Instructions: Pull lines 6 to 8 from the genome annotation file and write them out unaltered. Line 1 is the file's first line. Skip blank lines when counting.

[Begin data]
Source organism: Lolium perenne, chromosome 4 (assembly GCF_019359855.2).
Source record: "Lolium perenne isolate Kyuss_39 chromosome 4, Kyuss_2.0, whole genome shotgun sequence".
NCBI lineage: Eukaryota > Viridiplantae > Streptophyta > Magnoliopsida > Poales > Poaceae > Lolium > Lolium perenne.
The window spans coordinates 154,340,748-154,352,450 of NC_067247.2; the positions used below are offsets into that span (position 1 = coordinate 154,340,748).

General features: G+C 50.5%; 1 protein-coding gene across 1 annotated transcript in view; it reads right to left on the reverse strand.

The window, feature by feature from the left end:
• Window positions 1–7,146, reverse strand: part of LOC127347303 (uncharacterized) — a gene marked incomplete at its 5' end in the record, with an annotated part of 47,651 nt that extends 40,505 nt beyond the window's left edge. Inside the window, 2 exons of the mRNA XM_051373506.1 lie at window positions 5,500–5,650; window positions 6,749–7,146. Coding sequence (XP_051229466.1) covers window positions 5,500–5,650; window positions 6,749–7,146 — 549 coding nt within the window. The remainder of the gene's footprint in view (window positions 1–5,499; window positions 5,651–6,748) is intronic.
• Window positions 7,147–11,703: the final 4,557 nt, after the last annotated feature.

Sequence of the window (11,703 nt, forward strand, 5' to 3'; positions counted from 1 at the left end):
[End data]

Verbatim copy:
The window, feature by feature from the left end:
• Window positions 1–7,146, reverse strand: part of LOC127347303 (uncharacterized) — a gene marked incomplete at its 5' end in the record, with an annotated part of 47,651 nt that extends 40,505 nt beyond the window's left edge. Inside the window, 2 exons of the mRNA XM_051373506.1 lie at window positions 5,500–5,650; window positions 6,749–7,146. Coding sequence (XP_051229466.1) covers window positions 5,500–5,650; window positions 6,749–7,146 — 549 coding nt within the window. The remainder of the gene's footprint in view (window positions 1–5,499; window positions 5,651–6,748) is intronic.
• Window positions 7,147–11,703: the final 4,557 nt, after the last annotated feature.